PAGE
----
UNSW plans to deploy a network of sensors across its main Kensington campus to help manage campus operations and enable new modes of learning.
Dean of Engineering Mark Hoffman said the university’s main Sydney campus was effectively “a mini city” – hosting most of its approximately 50,000 students and 12,000 staff – and was therefore a good candidate for a testbed of smart city and internet of things infrastructure.
UNSW will partner with Cisco, Data 61 and others to realise its “smart city” vision.
All three are involved in Innovation Central Sydney, a Cisco-led IoT lab based at the ATP Innovations incubator launched today. UNSW will host a “hub” for the main lab on its Kensington campus that focuses specifically on the intersection of cyber security and IoT.
But Hoffman hopes UNSW will bring more than research to the project, and become a testbed for IoT and smart city technology in its own right.
Though planning is still in its infancy, it is expected that UNSW will take advantage of its extensive campus wi-fi network, which uses Cisco access points, and deploy some additional sensor infrastructure.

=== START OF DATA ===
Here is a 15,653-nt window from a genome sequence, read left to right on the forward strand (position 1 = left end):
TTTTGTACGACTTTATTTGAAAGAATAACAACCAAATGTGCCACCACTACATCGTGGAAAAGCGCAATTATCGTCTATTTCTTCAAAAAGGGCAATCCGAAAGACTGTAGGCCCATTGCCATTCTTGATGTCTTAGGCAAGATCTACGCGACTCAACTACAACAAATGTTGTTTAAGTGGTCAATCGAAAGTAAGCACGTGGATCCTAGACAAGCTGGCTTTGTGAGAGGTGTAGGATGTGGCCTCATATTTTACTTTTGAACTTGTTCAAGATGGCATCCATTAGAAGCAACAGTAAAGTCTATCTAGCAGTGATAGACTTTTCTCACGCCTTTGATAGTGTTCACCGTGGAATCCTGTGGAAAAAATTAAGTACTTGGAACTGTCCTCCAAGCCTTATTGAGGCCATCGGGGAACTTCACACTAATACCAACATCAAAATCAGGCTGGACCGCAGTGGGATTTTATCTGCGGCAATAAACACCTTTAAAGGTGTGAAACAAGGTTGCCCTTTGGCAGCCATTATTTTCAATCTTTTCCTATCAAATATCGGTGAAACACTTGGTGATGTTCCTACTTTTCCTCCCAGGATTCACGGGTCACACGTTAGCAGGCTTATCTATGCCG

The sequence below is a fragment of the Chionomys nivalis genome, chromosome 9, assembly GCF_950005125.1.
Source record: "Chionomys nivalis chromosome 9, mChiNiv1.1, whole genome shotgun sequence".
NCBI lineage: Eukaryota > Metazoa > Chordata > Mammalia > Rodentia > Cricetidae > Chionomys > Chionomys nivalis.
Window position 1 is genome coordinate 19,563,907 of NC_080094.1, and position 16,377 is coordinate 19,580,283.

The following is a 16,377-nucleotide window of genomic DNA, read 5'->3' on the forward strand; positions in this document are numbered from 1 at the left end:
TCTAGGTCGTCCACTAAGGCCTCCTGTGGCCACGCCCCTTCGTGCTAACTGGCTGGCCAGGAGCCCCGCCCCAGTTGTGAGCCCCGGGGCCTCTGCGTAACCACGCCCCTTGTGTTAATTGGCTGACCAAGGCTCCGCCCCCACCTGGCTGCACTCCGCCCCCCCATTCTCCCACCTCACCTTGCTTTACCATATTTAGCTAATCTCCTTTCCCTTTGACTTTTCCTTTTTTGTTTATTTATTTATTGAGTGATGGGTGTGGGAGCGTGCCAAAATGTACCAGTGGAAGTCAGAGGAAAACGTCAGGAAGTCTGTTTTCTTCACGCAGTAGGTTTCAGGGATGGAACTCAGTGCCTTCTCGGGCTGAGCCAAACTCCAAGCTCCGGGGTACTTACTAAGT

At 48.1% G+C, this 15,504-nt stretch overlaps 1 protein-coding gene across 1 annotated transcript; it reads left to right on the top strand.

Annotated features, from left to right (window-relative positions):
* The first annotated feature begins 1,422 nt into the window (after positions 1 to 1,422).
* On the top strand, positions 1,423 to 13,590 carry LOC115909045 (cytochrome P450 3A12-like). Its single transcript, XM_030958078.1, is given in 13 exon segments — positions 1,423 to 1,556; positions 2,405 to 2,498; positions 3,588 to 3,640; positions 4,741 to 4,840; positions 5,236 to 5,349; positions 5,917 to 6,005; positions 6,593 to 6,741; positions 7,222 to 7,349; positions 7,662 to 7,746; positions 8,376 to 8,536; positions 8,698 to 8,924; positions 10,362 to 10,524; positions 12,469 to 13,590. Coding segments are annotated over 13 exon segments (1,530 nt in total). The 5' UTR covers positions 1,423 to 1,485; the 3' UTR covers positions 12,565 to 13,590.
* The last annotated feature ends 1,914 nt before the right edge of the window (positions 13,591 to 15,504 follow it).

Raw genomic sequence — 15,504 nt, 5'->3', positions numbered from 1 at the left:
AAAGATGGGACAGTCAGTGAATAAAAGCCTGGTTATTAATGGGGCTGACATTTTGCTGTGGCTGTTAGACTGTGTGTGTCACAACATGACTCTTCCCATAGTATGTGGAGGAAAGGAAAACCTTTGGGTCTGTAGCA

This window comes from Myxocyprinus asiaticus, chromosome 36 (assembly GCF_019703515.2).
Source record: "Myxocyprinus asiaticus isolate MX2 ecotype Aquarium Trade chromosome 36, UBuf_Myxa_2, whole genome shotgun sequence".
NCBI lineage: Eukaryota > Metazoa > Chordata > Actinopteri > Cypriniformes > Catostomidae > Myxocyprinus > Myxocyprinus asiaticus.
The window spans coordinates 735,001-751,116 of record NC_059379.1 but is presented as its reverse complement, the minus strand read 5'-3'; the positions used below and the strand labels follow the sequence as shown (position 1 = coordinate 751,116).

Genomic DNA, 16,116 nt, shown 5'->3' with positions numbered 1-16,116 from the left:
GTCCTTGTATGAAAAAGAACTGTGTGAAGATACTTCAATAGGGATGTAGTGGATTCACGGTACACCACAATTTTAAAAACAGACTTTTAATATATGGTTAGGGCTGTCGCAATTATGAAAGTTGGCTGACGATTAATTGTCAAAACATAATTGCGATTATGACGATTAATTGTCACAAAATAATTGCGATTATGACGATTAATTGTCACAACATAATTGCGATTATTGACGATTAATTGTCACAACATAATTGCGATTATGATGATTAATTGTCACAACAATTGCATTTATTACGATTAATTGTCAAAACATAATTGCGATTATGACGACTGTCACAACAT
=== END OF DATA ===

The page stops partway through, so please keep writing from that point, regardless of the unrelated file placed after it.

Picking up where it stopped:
Several early use cases have emerged.
“Transport, for example, is a really big issue – knowing when our students are moving and when they want to take transport off campus and around campus is really important,” Hoffman said.
“We need to sense that.”
He also said the university was keen to test more “student-centric” and less structured modes of learning on campus.
“The delivery of education is changing quite dramatically,” Hoffman said.
“Our vision is to get the students out of the lecture theatres and learning in groups themselves.
“Currently when students are learning a particular subject they turn up to a lecture theatre at 11am and sit there for two hours. It’s all very structured.
“But once we start relaxing that and allowing students to go where they want to go, managing that becomes a lot more significant. That’s where we need the sensing.”
Hoffman said sensors could allow UNSW to manage energy consumption in buildings and make sure workshops were equipped with the consumables and connectivity to meet student needs and make the learning experience “seamless”.
This may involve installing sensors on the doorways of workshop spaces to keep track of how many people enter and exit the space.
“That’s a possibility,” Hoffman said, adding that detailed planning for how IoT would be infused into the Kensington campus was yet to take place.